Microsoft Reports Service Impact Due to Technical Glitch
Hacktivist group Anonymous Sudan announced cyberattacks on American organizations on May 5, 2023. These DDoS attacks were claimed to be targeted against several US entities in Healthcare, and Microsoft Corporation in particular. These attacks continued on May 6, 2023 as well.
As observed in most hacktivism-related incidents, such backlashes are based on misconstrued events in the geo-political space. Herein too, Anonymous Sudan misinterpreted the US Secretary of State, Antony J. Blinken’s statement to reporters about “looking at steps that we can take to make clear our views on any leaders who are moving Sudan in the wrong direction, including by perpetuating the violence and by violating ceasefires that they’ve actually committed to”, as remarking an invasion on Sudan.
Figure 1: Anonymous Sudan reasons political remarks for targeting US entities
Chain of Events
Cyble Research & Intelligence Labs observed on May 5, 2023, a spike in activities of Anonymous Sudan against US Healthcare services after claiming to launch a DDoS attack on the US mobility service provider on May 2, 2023, for two hours. The group threatened to continue these attacks on the US companies, if the US government planned a military action in Sudan. The hacktivists alleged an attack on five US hospitals for over an hour.
Subsequently, Anonymous Sudan claimed to launch DDoS attacks targeting Microsoft Corporation. The group, on their Telegram channel, claimed with several screenshots to target Outlook, Teams, SharePoint Online, OneDrive for Business, and other Office365 services at about 1400 hr. UTC.
Figure 2: Threads from the group’s Telegram channel with claims to disrupt Microsoft services
The services experienced an intermittent downtime of more than four hours. We also observed Twittizens reporting about the unavailability of Microsoft services.
Microsoft issued investigation alerts EX571516 regarding updates pertaining to Exchange and Outlook on the web, and MO571683 for Microsoft Teams, SharePoint Online, and OneDrive for Business on the same day.
In response to Microsoft’s alerts, the group resumed their attacks claiming that it was not a technical glitch and was resultant of their DDoS attacks. Following these attacks, the threat actors also demanded USD 1 million to cease and prevent further DDoS attacks. Also, they threatened to attack again on June 6, 2023.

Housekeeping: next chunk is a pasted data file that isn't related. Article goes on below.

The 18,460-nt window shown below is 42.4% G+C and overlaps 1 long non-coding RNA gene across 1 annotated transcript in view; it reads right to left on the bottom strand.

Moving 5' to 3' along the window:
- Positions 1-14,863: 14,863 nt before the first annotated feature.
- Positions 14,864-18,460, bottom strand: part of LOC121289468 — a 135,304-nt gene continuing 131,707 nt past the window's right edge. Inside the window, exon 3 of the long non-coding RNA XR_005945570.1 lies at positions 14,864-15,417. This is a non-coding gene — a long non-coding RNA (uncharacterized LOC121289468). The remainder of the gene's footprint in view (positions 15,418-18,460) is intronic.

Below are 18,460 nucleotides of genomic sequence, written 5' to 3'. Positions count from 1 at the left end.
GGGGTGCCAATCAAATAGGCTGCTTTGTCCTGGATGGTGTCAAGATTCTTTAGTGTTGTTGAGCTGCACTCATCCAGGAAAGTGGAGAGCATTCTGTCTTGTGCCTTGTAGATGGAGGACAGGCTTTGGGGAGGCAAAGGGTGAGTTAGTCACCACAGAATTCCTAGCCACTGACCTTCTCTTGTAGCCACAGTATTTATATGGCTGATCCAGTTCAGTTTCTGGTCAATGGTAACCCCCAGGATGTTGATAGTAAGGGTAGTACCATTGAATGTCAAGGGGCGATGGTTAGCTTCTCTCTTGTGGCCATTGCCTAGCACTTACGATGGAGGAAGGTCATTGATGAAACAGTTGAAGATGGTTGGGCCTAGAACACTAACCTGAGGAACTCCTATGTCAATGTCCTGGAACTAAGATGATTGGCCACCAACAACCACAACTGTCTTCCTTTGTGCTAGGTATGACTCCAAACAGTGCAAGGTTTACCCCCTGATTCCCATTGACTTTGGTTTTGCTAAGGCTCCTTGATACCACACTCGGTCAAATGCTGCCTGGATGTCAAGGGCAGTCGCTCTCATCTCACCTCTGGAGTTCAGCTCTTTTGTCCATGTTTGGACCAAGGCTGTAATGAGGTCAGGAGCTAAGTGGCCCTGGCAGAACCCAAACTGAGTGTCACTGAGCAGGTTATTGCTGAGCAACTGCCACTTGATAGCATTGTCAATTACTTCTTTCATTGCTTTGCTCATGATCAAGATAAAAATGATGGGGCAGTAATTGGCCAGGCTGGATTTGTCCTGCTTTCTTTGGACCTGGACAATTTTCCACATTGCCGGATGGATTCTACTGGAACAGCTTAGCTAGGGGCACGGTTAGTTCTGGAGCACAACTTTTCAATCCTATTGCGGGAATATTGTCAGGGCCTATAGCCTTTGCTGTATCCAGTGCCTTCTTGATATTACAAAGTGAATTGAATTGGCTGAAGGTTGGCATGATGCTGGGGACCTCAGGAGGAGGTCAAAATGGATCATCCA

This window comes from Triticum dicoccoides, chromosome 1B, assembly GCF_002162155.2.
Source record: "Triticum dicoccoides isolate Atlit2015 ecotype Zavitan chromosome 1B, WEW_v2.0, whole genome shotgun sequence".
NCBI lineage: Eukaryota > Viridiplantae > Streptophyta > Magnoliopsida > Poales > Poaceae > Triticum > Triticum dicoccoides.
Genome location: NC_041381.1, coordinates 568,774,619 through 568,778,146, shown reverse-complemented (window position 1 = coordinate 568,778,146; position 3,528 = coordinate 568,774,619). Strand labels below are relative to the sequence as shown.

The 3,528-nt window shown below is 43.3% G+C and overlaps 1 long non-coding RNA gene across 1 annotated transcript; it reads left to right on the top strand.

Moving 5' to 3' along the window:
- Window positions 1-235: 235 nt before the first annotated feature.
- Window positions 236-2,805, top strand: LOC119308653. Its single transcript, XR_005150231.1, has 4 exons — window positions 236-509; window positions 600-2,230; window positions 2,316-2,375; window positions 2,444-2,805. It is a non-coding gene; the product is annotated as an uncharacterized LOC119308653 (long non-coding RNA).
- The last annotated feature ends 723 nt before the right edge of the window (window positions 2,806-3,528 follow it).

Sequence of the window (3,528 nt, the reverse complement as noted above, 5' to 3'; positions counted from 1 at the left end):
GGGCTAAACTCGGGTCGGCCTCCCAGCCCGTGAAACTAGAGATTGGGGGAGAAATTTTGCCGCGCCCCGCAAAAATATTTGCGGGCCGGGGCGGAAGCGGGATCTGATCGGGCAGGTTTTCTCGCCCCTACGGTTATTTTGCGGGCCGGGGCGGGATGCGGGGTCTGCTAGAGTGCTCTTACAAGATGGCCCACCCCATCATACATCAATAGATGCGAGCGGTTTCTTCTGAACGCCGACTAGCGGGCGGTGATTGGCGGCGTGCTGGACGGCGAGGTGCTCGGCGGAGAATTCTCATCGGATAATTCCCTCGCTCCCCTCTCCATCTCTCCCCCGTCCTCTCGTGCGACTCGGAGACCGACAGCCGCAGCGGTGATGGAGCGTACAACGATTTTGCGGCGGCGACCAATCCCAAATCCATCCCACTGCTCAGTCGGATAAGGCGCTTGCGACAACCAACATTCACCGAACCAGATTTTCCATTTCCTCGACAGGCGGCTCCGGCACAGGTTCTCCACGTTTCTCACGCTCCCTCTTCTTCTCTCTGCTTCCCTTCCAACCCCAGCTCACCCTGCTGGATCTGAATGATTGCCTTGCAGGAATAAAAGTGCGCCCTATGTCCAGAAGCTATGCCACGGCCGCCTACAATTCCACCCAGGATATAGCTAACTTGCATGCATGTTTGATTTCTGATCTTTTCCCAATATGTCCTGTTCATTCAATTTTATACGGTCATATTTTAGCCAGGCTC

Figure 3: DDoS-Extortion attempt by the group
Anonymous Sudan on June 6, 2023, claimed to compromise Microsoft’s systems and allegedly stole more than 30 million customers’ data. They announced a third wave of attack on Microsoft at about 0800 hrs UTC.
Figure 4: Follow-up attacks on Microsoft services and extortion attempt
The group is observed to endorse application layer DDoS botnets, SkyNet (t.me/xSkynet) and Godzilla-Botnet (t.me/xGodzillAxNewSxPoweRxProofs). They also claimed to have tested the botnets and had positive results on the targets.
Commonly, the application layer DDoS attacks are used to target user-facing applications and networks. These malicious attacks target application layer protocols with the intention of disrupting services and can go undetected by traditional defense systems. Some of the common techniques include request floods, application vulnerability exploitation, application-specific attacks such as XML-RPC floods, and zero-day vulnerability.
Assailed Scandinavian Airlines
Last month, on May 24, 2023, the hacktivist group targeted Sweden-based Scandinavian Airlines, SAS in a series of DDoS attacks, causing interruption to their web and mobile application services for several hours. The same was also acknowledged by the airlines.
They even attempted to extort them by demanding USD3500 to withdraw from the attacks. The amount was later escalated to USD 175,000. These are unusual demands not observed among hacktivist groups and indicate a shift towards DDoS-Extortion methods for gaining publicity and pecuniary advantages.